Buying a Duplex/TriPlex/FourPlex
So, you are okay with sharing walls by buying a townhome or condo, maybe small multifamily is a great option for you.
I've told my wife that if we ever had to start over financially, we would go straight for a duplex/triplex/fourplex. You always need to live somewhere, why not have a renter help you pay your living expenses. If you are in a position that you are looking for both a home and future investment, there is no better place to start. When we discussed the 30-year fixed mortgage, one of the tools owner occupants have at their disposal is favorable financing. Lower interest rates and a lower down payment required. Small multifamily, up to four units, qualifies for this type of financing!
Bigger Pockets has been made famous through the idea of house hacking. You can do this by owning a single-family home and renting out rooms or the basement. BUT, if you are married, good luck convincing your wife to let Johnny down the block live in your spare bedroom. Not gonna happen.
However, if you purchase a duplex, triplex or fourplex, you get the advantage of “roommates” without sharing the same unit. The shared unit next door will be your first foray into landlording. Not only will it be your first dip into managing investment properties, but it will offset your mortgage expense dramatically, potentially, allowing you to live mortgage free. Below, we will discuss the pros and cons of owning small multifamily.
In Fort Collins, our multifamily properties, up to a fourplex are taxed at residential rates. We are getting the benefit of an income producing asset in the form of real property while being charged residential tax rates. That is HUGE! The commercial properties in our market are taking the brunt of the property tax burden. Being charged around 3X the amount of residential property taxes.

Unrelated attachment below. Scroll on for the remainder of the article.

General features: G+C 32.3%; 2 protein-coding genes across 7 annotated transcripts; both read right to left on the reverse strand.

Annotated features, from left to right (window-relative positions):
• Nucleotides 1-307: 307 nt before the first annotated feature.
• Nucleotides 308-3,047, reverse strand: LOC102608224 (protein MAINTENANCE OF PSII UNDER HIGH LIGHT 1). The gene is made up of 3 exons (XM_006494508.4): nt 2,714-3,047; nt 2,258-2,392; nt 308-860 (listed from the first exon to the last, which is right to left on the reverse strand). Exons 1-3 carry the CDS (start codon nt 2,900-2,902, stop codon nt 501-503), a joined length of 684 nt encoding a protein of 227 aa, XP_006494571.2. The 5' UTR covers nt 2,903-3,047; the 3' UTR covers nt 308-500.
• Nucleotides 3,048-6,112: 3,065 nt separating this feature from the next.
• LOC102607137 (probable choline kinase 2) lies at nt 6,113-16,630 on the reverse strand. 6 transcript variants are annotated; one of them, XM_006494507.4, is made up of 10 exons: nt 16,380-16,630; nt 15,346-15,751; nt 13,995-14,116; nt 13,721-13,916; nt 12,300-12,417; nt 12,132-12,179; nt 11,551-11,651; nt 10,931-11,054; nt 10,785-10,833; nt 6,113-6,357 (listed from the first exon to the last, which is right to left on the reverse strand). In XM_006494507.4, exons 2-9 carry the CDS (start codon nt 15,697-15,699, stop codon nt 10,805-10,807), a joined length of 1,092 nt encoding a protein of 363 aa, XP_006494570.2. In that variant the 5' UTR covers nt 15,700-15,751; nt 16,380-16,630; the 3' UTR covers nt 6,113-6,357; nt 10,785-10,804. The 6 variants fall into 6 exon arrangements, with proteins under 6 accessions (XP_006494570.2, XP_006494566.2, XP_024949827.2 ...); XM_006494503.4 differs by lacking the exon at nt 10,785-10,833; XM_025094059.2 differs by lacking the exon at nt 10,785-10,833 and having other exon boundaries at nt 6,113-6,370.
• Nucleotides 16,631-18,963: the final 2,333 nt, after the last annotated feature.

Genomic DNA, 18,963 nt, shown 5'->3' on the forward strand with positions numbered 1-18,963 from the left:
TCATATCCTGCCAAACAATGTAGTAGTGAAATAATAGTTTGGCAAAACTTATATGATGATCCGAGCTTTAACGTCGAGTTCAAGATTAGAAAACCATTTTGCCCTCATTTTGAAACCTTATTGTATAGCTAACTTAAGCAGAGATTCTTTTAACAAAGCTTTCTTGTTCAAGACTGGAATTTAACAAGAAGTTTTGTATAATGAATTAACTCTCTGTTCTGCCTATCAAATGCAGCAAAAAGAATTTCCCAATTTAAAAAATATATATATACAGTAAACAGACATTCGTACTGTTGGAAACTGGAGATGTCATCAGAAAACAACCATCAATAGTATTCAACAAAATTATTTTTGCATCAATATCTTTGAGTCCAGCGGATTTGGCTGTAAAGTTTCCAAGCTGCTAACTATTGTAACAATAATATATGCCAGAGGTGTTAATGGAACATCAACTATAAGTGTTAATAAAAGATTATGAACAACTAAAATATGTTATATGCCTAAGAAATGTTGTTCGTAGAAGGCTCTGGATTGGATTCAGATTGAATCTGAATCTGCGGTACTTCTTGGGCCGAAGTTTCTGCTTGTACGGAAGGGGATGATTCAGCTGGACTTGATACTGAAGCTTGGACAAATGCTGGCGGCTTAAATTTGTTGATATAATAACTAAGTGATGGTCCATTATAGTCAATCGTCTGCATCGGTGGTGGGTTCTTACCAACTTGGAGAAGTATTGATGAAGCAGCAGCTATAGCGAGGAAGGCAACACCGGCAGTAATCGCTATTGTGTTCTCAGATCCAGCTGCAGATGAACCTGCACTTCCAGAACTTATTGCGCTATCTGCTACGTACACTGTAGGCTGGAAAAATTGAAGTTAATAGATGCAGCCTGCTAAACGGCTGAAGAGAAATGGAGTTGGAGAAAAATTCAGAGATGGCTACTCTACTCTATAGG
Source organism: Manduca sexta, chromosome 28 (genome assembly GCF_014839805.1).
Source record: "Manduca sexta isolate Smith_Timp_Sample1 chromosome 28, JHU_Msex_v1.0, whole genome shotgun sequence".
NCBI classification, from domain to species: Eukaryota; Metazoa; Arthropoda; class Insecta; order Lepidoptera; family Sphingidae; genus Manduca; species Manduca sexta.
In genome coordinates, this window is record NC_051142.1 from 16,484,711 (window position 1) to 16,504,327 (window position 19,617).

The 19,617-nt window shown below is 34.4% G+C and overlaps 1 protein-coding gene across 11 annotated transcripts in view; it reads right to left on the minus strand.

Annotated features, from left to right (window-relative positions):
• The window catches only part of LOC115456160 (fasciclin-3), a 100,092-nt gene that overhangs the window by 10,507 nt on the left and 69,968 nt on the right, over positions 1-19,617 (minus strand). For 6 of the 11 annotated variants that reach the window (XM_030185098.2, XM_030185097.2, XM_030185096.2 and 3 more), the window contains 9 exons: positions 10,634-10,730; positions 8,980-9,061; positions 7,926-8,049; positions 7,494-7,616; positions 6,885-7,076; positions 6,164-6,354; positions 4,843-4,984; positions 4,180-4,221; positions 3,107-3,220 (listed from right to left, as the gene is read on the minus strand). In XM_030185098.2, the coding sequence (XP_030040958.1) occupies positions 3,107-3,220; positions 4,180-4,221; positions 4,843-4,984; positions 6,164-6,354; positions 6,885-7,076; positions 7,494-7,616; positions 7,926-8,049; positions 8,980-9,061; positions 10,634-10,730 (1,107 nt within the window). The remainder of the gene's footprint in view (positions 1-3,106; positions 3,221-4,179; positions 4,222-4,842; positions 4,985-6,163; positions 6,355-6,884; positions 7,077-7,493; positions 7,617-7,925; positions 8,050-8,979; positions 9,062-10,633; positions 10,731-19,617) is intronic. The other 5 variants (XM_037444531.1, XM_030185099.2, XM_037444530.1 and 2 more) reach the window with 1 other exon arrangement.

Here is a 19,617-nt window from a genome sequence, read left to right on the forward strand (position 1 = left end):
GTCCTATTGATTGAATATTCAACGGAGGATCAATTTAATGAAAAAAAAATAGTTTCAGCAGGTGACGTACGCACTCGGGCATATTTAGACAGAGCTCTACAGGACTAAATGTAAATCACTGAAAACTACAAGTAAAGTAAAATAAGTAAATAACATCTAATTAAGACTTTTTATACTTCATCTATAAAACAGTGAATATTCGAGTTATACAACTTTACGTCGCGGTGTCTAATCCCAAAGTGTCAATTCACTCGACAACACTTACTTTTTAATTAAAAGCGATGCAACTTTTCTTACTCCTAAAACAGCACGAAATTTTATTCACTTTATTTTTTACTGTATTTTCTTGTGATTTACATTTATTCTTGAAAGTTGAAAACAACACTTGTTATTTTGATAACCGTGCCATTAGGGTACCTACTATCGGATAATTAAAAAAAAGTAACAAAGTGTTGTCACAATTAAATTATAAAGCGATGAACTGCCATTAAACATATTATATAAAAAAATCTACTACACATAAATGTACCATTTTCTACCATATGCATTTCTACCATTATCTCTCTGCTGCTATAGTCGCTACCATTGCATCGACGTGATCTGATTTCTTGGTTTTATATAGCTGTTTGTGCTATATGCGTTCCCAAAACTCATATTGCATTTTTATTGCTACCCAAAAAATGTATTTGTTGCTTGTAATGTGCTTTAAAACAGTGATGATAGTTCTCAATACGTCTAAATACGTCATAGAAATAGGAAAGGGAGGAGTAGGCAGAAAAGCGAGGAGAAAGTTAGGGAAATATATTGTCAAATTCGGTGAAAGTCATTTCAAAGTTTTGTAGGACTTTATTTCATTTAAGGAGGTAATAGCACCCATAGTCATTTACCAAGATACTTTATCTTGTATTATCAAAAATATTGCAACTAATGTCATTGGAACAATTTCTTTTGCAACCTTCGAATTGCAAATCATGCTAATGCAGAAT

Although that holds true with single family detached dwellings and condos and townhomes as well. To me, it is a loophole that multifamily dwellings up to four units are taxed the same.
Spread the risk of vacancy over multiple units. When you begin investing in real estate, one of your goals will be cash flow. Cash flow is the net result of your gross receipts minus operating expenses and debt service. One of the main drivers of this equation is the gross receipts or your gross rents. Vacancy will be the biggest factor negatively impacting your gross receipts. Owning a single-family rental and having a vacancy is a quick and painful death if you cannot quickly fill that vacancy. A duplex has more flexibility in that you could potentially have one side rented while the other side is vacant and still have rents coming in to offset your operating expenses and debt service.
Duplexes through fourplexes feel more like single-family homes while being more affordable on the rental side of things for tenants. Tenants may want or need a yard and garage but cannot afford the expense of a single-family home. They may have a dog and therefore living in a large apartment complex with no fenced in back yard doesn’t work, so they search for these types of properties.
Price Per Unit
Price per unit comparison. If you are going to buy a single-family home, you may pay $250,000. If you buy a duplex for $400,000, you are getting 2 living units, each for $200,000. Then you could buy a 4 Plex for $600,000 or $150,000 per unit.
One of the reasons why institutional investors like the residential and multifamily investing world is the shorter-term leases. You have the ability to take advantage of the market and also quickly adjust your rental rates to secure occupancy. While two units could be rented out at market rates, but the 3rd is sitting vacant, you can quickly decrease rents or offer incentives to get the property rented. Then after a year or whenever you strategically leased your property, increase rents back up to market. When you have just one unit, you are at the mercy of the market more. More units give you more flexibility and opportunity to take risks. The cost per unit to achieve this, goes down with scale.
Duplexes often operate much like single-family homes. Tenants could potentially be responsible for trash, electricity and gas. Duplexes, triplexes and fourplexes will typically have one water meter and therefore, you, as the owner will be responsible for paying for the water bill. I suggest you bill back the tenants for their use of the water. If you can decrease your variable expenses, you are more likely to be able to budget and operate the property in a financially healthy way.